Vivint Sky

Total security automation might sound like something out of a sci-fi novel, but it’s here in a big way with apps and security suites like Vivint Sky. From home technology experts at Vivint, the app lets you remotely control all of your home tech with the touch of a few buttons on your phone. You can activate intruder alarms, monitor your space, and set timers for lights and temperature, among other features. The Vivint Sky app itself is free for iOS and Android users, but the app connects to various “smart” home devices with a monthly subscription fee.

Scanner Radio

If you’re able to maintain an Internet connection during a crisis, this handy app will allow you to tune in and listen to the radio broadcasts of more than 5,000 emergency police and fire services. Eavesdropping on their radio chatter, as well as news from weather radio broadcasts and amateur radio repeaters all over the country (also included in the free Scanner Radio app) can offer indispensable clues to what’s going on during disasters of any size or cause. A paid version will open additional features, like ad-free listening and broadcast recording.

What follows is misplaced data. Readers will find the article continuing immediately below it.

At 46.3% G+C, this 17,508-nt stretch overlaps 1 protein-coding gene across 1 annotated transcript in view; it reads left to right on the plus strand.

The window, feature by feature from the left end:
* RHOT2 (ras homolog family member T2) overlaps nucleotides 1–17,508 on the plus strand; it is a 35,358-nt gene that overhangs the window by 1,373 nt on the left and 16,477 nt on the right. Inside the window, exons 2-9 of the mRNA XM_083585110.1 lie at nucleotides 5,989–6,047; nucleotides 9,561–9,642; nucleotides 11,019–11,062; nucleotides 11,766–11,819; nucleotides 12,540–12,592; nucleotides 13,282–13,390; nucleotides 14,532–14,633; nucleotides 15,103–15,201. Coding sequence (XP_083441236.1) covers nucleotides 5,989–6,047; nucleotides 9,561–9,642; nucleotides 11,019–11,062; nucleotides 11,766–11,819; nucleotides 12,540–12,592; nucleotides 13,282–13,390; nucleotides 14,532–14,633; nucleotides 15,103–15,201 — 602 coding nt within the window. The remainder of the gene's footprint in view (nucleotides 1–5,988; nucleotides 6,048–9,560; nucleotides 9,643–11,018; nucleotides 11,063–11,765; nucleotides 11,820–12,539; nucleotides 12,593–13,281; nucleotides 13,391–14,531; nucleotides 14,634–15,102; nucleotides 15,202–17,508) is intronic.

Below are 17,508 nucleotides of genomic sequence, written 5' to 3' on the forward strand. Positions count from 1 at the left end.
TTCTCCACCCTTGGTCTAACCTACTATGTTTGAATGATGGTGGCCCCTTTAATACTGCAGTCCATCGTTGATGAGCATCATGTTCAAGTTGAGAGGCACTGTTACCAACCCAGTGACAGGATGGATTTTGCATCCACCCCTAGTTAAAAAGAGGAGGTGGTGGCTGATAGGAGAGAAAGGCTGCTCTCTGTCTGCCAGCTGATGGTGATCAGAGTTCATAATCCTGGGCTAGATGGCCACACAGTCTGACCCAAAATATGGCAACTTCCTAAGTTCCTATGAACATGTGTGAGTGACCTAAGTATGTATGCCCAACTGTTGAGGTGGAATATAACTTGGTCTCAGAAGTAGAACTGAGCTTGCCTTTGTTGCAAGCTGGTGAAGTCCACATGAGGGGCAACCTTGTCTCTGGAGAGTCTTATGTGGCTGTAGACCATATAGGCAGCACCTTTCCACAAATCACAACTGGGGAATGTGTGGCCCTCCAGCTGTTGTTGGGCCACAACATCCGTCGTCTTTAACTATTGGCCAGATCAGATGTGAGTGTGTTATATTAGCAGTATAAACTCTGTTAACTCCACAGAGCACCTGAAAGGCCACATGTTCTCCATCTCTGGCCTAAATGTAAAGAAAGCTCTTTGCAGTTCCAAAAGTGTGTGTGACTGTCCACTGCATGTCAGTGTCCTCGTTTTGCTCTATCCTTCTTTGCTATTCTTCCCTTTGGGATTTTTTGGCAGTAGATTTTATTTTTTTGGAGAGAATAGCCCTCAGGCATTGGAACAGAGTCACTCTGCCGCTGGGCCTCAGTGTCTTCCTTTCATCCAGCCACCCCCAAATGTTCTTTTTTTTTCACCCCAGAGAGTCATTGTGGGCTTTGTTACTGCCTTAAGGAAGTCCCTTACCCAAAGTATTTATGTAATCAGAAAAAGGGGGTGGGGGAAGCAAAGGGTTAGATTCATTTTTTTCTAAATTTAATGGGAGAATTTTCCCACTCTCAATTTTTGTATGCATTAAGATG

MMWR Express

Preparing for the next natural disaster means more than just stocking the pantry with non-perishables. To truly be “in the know” you’re going to want to understand the next wave of disease and biohazard threats. That’s where the MMWR Express app comes in. Created by the Centers for Disease Control and Prevention, MMWR Express – which stands for Morbidity and Mortality Weekly Report – has been called the “voice of the CDC.” The app grants access to the CDC’s weekly roundup of relevant and timely public health publications. It’s available for free download for Android and iOS users.

Nextdoor

If you live in a close-knit community or neighborhood but want to feel more connected to your individual neighbors, the Nextdoor app could be for you. The app is a free private social network for your neighborhood and it is the best way to stay connected with each other and with what is going on in your community. Stay in the know about street cleaning, block parties and crime within your immediate surroundings and report any of the above that you’re aware of. More recently, during Hurricane Harvey and Hurricane Irma, neighborhoods turned to the Nextdoor app in order to keep connected and to ensure the safety of others. This app is available for free for both Android and iOS users.

Each of these apps can make a strong addition to your survival gear. Keep your family and your home protected using a tool you already keep in your pocket – your trusty mobile phone.

 

Beth Kotz is a freelance writer and contributor for numerous home, technology, and personal finance blogs. She graduated with BA in Communications and Media from DePaul University in Chicago, IL, where she continues to live and work.